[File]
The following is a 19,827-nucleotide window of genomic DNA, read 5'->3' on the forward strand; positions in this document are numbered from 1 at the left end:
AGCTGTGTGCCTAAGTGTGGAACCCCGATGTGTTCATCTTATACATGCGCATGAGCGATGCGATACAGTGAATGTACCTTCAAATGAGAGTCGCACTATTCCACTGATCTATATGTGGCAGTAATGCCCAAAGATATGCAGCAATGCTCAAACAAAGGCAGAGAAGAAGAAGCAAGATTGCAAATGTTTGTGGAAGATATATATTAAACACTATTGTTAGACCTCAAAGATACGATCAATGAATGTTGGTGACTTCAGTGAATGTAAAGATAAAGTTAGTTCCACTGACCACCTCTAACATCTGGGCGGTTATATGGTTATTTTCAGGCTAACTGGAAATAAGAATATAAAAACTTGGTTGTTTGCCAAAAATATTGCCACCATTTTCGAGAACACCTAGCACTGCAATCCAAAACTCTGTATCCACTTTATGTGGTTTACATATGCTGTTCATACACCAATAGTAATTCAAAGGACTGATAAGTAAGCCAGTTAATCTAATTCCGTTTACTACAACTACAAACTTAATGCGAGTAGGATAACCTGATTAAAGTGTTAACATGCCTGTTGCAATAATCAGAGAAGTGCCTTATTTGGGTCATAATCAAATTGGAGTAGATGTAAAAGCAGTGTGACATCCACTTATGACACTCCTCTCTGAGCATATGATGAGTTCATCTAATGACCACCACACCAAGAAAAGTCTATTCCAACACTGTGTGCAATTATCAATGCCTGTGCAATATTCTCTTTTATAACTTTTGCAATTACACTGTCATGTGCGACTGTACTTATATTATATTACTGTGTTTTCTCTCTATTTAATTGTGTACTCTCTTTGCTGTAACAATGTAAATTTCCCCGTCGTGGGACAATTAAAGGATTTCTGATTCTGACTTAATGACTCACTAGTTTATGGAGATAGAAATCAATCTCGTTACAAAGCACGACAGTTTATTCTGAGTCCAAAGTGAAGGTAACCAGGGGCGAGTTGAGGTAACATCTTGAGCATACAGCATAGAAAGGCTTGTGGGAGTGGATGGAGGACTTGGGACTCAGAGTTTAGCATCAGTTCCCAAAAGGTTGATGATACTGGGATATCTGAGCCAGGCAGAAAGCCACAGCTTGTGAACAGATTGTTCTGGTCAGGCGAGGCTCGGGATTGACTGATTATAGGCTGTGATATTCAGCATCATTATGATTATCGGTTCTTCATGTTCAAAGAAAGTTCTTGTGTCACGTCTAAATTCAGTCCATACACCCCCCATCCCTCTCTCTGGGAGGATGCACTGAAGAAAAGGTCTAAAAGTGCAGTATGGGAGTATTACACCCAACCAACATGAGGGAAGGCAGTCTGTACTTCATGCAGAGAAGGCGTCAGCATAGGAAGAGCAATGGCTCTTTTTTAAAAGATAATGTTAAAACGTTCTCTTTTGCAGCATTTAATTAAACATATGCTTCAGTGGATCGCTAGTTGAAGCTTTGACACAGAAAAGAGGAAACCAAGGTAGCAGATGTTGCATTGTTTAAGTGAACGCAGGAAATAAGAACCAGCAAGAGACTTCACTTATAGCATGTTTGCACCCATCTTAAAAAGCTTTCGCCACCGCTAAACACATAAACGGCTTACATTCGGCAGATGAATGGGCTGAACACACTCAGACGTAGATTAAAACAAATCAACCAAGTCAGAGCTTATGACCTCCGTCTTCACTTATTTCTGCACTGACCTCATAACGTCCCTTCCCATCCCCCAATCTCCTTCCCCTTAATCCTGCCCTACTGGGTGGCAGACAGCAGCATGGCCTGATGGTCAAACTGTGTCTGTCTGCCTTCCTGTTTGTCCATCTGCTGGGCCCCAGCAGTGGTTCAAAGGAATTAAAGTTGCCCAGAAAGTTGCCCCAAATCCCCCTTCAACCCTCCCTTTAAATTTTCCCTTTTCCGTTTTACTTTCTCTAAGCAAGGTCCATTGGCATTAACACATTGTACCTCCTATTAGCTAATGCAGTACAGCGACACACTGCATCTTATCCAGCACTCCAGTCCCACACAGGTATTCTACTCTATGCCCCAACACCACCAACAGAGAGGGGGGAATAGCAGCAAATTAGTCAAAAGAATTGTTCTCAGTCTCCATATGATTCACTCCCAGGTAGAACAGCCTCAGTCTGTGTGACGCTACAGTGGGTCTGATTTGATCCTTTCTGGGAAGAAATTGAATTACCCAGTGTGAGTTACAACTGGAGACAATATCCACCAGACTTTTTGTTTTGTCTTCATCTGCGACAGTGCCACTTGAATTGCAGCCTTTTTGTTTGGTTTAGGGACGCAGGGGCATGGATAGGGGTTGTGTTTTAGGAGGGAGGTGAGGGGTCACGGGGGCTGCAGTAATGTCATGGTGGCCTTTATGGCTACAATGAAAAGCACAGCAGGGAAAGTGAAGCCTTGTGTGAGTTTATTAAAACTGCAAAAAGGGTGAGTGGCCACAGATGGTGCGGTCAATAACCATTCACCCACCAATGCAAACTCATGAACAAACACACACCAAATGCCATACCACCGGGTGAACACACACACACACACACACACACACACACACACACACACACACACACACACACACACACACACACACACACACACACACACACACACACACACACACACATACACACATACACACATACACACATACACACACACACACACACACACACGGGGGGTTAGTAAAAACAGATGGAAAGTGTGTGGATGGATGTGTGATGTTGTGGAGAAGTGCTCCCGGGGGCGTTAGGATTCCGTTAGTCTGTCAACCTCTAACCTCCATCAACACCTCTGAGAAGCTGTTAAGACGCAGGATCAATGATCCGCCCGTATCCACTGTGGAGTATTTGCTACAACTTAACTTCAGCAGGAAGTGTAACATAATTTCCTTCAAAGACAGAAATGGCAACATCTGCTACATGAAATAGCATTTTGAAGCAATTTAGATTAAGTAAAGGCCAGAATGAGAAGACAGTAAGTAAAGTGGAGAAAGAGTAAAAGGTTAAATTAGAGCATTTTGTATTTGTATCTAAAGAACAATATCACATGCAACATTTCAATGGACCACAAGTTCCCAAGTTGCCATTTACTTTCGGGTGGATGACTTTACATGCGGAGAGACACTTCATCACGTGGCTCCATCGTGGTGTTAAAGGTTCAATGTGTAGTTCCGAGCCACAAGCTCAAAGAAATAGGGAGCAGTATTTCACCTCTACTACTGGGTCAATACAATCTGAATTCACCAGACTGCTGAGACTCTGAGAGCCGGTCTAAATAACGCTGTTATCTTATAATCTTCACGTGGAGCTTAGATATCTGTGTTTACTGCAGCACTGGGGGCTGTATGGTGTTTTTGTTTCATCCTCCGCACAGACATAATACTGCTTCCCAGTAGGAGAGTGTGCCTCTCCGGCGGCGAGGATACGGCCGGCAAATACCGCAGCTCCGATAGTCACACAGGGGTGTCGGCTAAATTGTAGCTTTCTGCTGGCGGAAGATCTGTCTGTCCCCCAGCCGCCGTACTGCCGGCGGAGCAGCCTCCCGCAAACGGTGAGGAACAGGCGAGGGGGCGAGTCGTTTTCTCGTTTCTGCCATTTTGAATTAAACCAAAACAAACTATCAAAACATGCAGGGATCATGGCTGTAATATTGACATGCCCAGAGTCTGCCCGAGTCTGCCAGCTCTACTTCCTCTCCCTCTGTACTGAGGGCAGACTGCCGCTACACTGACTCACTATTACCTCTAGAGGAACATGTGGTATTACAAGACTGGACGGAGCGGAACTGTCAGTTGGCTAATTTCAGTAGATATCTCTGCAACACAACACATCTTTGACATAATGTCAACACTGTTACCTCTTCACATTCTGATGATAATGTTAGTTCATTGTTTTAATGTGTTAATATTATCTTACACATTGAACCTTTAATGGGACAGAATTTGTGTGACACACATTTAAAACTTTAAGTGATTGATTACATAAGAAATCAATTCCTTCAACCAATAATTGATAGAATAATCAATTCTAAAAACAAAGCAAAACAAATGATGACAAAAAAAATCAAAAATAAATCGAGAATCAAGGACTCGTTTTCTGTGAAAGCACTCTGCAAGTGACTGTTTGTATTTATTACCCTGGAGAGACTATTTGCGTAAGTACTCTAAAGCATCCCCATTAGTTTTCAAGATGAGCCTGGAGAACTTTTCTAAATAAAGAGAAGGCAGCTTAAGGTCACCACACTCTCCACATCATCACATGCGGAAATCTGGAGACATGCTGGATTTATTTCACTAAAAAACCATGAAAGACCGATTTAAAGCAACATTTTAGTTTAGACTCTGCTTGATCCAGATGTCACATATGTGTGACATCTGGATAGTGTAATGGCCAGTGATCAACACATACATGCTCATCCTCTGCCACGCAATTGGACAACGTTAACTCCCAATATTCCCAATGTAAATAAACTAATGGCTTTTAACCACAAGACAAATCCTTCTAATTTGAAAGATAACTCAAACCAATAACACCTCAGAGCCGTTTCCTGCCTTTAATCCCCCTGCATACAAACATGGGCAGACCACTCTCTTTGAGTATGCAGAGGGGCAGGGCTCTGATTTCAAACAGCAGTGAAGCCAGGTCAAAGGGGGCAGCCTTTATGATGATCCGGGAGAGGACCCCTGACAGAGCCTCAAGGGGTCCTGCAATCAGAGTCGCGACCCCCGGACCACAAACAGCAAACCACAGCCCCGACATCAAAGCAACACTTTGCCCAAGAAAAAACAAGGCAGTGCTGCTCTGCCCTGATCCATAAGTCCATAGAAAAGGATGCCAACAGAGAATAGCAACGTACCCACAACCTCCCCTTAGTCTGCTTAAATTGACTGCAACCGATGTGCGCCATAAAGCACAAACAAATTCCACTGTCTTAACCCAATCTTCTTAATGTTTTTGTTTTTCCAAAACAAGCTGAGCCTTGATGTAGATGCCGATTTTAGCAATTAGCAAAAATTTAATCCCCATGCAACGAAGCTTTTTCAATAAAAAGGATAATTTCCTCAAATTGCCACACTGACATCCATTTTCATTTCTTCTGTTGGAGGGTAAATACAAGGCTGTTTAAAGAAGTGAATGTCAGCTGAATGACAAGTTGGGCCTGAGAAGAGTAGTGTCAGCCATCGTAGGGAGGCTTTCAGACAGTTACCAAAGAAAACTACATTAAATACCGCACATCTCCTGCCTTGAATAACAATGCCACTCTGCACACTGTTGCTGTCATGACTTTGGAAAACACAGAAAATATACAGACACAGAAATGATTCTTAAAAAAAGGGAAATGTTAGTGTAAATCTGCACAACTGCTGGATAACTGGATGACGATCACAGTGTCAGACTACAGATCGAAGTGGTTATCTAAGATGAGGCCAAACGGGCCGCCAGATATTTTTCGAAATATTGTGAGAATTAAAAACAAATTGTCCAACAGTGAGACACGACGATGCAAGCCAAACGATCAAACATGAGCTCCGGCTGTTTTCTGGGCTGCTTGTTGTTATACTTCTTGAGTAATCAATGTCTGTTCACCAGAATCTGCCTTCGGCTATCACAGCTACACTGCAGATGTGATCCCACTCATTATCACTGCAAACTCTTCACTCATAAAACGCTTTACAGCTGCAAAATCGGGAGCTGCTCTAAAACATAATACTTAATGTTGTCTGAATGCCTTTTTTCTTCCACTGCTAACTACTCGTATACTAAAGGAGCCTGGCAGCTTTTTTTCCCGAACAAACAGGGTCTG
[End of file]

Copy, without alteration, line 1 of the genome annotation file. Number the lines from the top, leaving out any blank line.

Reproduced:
The following is a 19,827-nucleotide window of genomic DNA, read 5'->3' on the forward strand; positions in this document are numbered from 1 at the left end: